Cataract Surgery with Standard Lens Implants
Traditionally, after the cataract is removed, the natural lens is replaced by a standard or single focus intraocular lens implant (standard IOL). This lens improves the patient’s DISTANCE VISION, but reading glasses or bifocals may still be required to view things closer than arm’s length. Alternatively, the patient may choose a single focus lens implant (standard IOL) that provides focus at NEAR VISION, and will therefore still require glasses to see distance. Newer lens implant options, however, can offer much greater freedom from glasses.
Cataract Surgery With Advanced Technology Lens Implants
One of the most exciting changes in cataract surgery in the last 10 years has been the introduction of a variety of special lenses called “Advanced Technology “ lens implants (also referred to as “Premium” lens implants). These lenses include the Alcon Toric lenses for astigmatism correction, the PanOptix® Trifocal lens, the Tecnis Synergy Multifocal lens, the Alcon ReSTOR® Multifocal lens, the TECNIS® Multifocal lens, the TECNIS® Symfony Extended Range lens, TECNIS® Symfony Toric Extended Range lens , Vivity Extended Depth of Focus lens, Vivity Toric Extended Depth of Focus lens,and the Crystalens® accommodating lenses. These more advanced lenses are designed to allow patients to be more independent of glasses. These lenses are not appropriate for all eyes. A full eye exam in combination with measurements of the eye, scanning of the macula, and mapping of the cornea help to determine if the patient is likely to benefit from one or more of these advanced technology options. Just as important, consideration of patient lifestyle, occupation, hobbies, and goals with cataract surgery is taken into account. The role of our doctors is to narrow down the options to lenses appropriate for the patient and then educate the patient about these options so that the doctor and patient together can choose the best option for that individual.
Advanced Technology Lens Implant Options
How do I choose a lens implant type?
Your doctor will perform a complete eye exam to assess the overall health of your eye. Noninvasive, painless measurements of the eye are then performed using state of the art technology. Your doctor will then narrow down the lens implant options that are appropriate for your eye based on the exam and the measurements. You will be asked about the visual needs of your lifestyle and daily activities, as well as your wishes regarding independence from glasses or contacts. Your doctor will use all of this information to help guide you in making the best choice of IOL for your eyes.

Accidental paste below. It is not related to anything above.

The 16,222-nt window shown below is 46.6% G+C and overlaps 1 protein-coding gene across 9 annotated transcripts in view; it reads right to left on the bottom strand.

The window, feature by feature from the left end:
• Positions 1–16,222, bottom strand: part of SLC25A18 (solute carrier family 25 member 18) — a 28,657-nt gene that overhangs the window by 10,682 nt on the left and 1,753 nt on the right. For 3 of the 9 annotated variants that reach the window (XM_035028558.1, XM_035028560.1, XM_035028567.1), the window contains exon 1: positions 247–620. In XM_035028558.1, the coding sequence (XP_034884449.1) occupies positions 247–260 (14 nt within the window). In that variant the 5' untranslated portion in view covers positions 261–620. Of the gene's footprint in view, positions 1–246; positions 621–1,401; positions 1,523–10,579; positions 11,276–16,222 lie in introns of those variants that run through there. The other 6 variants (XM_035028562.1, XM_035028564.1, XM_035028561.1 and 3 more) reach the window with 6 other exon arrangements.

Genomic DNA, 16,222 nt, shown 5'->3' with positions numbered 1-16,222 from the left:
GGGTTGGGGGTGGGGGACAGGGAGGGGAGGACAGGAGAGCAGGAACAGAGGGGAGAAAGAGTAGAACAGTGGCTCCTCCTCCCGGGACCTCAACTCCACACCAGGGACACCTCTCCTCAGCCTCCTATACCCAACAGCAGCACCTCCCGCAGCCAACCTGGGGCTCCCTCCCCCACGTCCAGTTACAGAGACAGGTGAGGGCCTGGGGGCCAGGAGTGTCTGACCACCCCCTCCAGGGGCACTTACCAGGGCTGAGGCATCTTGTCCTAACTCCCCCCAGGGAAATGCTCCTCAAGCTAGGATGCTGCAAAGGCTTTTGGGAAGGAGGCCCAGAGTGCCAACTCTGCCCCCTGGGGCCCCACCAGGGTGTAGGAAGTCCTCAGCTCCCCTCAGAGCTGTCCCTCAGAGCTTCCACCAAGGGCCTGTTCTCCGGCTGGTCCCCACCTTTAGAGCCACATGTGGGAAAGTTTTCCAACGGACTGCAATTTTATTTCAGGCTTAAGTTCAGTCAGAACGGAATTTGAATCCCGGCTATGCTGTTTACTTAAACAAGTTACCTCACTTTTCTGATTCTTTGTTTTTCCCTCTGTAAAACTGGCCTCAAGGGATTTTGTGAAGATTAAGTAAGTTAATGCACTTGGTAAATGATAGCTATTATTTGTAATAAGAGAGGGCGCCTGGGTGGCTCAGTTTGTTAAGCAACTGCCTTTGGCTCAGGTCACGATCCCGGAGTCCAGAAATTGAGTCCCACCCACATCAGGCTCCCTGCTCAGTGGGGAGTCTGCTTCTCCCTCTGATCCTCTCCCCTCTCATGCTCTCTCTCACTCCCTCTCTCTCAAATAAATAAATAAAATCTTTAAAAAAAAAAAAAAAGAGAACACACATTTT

Monofocal Toric IOLs
These lens implants correct astigmatism in the patient’s eye. Many people have a cornea that is not perfectly spherical in shape. This asymmetric curvature is called astigmatism. Astigmatism can be corrected in glasses, contact lenses, or in the eye itself with a Monofocal Toric IOL. When cataract surgery is performed, measurements before surgery will determine how much astigmatism is in the surface of your eye (the cornea). This may not be at all the same as what is in your pre-surgical glasses or contact lenses. If you have significant astigmatism, and you prefer not to be dependent on glasses/contacts, a Monofocal Toric IOL will correct the astigmatism and provide clear vision at either distance or near. Monofocal Toric IOLs are not multifocal, so they have to be set for a particular type of vision without glasses (near vision or distance vision clear without glasses, but glasses for focal length not corrected by the IOL).
Sometimes a patient chooses to have Monofocal Toric IOLs with one eye set for near and the other set for distance. This is called Monovision. Monovision can provide independence from glasses for many activities. While not the best choice for all patients, it can be an excellent choice for patients who have liked monovision in contact lenses in the past.
Toric Multifocal IOLs are another option for patients with astigmatism. These IOLs provide better vision without glasses for both near and far, and also correct astigmatism. These IOL types are listed below.
Trifocal IOLs (PanOptix®)
The PanOptix® Trifocal Lens is the first and only trifocal IOL available in the United States. It is a type of multifocal IOL, but generally provides a broader range of vision without glasses than previous multifocals. It is designed to provide distance, intermediate (computer), and near (reading) vision. Like other multifocal IOLs, it is designed with multiple rings of different power (unlike trifocal glasses). This IOL is available with astigmatism correction as well (Toric PanOptix® Trifocal Lens). The full benefit of this IOL is seen when it is placed in both eyes. All multifocals can cause some glare, halos, or a mild decrease in contrast sensitivity, but these are generally mild and overall patient satisfaction with this lens is excellent. While we can’t guarantee independence from glasses with any IOL, most of our patients do not need glasses most of the time with these IOLs.